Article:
To join a board, at a minimum we recommend send your resume to all the major recruiting firms, as most top recruiting firms offer a board placement service. Other useful resources include:
- NACD (National Association of Corporate Directors)’s Accelerate program provides participants with “the tools, resources, and exposure that are essential to launching a successful career as a director”.
- FasterLandings offers a “Landing Board Seats” program to help candidates get on Boards.
- The Private Directors Association frequently hosts webinars on board-related topics (for example, “Board Responsibilities During a Pandemic” or “How to Market Yourself for a Board Seat.”)
- Several groups focus on women and diverse board members, e.g., for women, Women Corporate Directors and Extraordinary Women on Boards. The Executive Leadership Council‘s “Corporate Board Initiative” focuses on African-American board members.
When hiring their directors, boards tend to look for:
- Proven leadership experience;
- Specific skills or experience – for example, a financial background, international experience, position as active or retired CEO, experience in dealing with challenges faced by a company or CEO; and/or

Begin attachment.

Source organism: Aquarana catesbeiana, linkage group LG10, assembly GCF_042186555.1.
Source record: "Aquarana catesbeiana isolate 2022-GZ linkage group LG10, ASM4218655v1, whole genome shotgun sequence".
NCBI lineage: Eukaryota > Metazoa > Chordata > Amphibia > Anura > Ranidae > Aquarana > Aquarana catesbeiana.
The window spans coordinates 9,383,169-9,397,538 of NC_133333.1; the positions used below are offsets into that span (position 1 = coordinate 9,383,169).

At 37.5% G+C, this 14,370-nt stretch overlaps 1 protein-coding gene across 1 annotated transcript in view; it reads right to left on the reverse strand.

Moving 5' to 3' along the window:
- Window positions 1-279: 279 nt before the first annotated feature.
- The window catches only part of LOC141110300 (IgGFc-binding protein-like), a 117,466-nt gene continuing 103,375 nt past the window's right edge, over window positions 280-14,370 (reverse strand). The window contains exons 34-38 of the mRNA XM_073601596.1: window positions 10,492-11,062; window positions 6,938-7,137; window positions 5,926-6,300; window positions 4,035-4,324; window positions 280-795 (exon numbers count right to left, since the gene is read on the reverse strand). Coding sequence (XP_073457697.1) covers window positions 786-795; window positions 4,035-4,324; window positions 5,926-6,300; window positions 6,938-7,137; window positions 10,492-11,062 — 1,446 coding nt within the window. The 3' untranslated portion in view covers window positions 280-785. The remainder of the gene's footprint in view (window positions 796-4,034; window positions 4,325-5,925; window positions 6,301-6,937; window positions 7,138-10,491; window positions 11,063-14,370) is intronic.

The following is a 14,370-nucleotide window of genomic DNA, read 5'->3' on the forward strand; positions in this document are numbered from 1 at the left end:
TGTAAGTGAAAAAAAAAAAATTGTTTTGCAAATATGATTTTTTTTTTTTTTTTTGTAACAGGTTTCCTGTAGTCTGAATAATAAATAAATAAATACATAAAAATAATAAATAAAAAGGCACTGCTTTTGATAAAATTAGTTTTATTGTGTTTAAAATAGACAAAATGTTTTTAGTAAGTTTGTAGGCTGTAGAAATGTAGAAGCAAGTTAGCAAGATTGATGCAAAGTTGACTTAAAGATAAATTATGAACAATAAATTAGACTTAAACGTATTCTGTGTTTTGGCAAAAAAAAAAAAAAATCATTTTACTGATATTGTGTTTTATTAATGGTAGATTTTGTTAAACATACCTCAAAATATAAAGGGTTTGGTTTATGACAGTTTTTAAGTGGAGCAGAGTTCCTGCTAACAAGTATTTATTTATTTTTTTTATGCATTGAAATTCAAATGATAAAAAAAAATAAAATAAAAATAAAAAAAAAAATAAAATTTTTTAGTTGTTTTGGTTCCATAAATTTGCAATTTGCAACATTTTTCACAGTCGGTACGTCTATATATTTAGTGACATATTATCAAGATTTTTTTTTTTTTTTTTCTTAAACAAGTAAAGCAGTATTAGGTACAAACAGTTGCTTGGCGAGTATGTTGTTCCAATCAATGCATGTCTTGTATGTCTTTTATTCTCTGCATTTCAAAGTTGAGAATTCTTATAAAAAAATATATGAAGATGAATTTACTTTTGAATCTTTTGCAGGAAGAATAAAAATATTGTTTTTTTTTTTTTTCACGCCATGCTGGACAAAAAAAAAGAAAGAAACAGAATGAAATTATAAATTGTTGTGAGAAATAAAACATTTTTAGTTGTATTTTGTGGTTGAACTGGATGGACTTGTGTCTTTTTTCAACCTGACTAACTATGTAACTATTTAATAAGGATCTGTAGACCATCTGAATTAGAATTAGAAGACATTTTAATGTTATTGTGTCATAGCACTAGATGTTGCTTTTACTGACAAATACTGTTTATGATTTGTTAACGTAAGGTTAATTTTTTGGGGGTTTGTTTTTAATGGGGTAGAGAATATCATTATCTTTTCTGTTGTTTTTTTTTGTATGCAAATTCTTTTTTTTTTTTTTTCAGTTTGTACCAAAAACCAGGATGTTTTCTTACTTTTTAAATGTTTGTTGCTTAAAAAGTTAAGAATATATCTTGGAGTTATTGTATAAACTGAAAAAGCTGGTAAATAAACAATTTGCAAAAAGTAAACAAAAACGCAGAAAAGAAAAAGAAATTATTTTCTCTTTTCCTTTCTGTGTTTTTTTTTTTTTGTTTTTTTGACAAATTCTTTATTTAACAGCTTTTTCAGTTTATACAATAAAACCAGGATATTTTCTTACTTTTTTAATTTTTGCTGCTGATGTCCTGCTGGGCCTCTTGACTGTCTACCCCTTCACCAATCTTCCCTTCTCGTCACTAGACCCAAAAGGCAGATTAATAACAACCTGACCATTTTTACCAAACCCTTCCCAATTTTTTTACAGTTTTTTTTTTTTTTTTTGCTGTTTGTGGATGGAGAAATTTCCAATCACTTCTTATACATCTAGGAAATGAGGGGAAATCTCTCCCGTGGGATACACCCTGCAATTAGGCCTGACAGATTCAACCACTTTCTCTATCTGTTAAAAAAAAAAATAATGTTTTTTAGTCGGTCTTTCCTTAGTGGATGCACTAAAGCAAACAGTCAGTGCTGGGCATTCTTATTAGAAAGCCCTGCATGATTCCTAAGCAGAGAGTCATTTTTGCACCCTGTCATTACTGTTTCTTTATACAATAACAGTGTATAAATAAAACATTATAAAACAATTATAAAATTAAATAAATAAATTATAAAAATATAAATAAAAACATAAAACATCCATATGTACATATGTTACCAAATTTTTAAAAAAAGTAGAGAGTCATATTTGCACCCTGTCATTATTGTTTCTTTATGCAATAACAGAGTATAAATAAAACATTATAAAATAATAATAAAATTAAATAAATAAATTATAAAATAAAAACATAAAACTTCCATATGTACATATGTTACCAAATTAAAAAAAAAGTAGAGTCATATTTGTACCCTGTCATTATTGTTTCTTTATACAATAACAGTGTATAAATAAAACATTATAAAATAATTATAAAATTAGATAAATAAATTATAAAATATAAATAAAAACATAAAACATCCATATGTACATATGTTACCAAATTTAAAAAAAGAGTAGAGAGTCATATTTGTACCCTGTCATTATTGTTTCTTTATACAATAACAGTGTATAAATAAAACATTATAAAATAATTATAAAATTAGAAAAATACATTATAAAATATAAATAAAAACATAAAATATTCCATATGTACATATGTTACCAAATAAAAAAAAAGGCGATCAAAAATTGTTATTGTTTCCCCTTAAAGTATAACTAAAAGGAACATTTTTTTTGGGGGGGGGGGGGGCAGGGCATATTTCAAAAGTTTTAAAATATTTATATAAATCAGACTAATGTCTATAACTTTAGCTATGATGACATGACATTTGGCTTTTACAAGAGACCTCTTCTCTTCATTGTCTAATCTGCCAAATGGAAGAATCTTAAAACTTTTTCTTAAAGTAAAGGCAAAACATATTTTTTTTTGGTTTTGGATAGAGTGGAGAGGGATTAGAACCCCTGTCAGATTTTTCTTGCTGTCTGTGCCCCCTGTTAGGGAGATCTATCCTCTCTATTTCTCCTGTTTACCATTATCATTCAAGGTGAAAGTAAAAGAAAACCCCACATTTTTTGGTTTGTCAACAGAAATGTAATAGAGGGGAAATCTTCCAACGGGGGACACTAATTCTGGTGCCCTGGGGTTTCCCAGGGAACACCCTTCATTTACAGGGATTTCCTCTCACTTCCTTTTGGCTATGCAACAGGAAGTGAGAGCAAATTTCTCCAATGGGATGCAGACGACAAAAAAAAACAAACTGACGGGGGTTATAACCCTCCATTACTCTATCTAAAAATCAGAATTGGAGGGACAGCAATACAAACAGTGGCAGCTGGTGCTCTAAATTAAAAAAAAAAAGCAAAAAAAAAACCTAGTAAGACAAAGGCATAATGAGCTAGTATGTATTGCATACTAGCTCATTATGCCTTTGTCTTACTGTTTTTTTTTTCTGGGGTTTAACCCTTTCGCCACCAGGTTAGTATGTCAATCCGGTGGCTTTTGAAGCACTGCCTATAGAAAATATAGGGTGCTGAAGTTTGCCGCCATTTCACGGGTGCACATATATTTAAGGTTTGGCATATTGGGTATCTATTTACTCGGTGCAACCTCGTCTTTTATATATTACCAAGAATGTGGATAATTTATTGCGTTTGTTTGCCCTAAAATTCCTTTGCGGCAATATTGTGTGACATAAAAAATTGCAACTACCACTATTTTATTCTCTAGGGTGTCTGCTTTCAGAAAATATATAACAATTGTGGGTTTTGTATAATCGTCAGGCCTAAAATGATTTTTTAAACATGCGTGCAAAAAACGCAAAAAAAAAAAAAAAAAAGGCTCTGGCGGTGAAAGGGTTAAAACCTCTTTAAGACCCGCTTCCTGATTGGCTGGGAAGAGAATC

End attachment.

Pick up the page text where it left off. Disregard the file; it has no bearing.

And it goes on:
- Network – for example, connection to potential clients.
Currently, many boards are also aggressively seeking to become more diverse, as 61.4% of all board positions are still held by white men, with an average age of 63. The 2020 Spencer Stuart Board Index finds that currently, in S&P 500 boards, women account for 28% of directors while minorities account for 20%. New independent Directors are 47% women and 22% minorities.
The average board size is 10.7 members. The average member serves 7.9 years, with one-year terms being the norm (90%) and retirement being mandatory for nearly 70% of members.
The average number of yearly meetings will vary: the full board tends to meet 7.9 times, the Audit committee 8.2 times, and the Compensation committee 5.9 times per year.
In terms of background and function, 17% of new Directors are Active CEOs or presidents, as opposed to 26% in 2010, whereas retired CEOs or presidents comprise 19% of new Directors, compared to 17% in 2010. New Directors come increasingly more from financial backgrounds (27% in 2020 vs 21% in 2010) and functional roles (22% in 2020 vs 18% in 2010).
Naturally, director compensation will vary by industry and company stage, as outlined in the table below for public companies. For more data, see Spencer Stuart’s board index.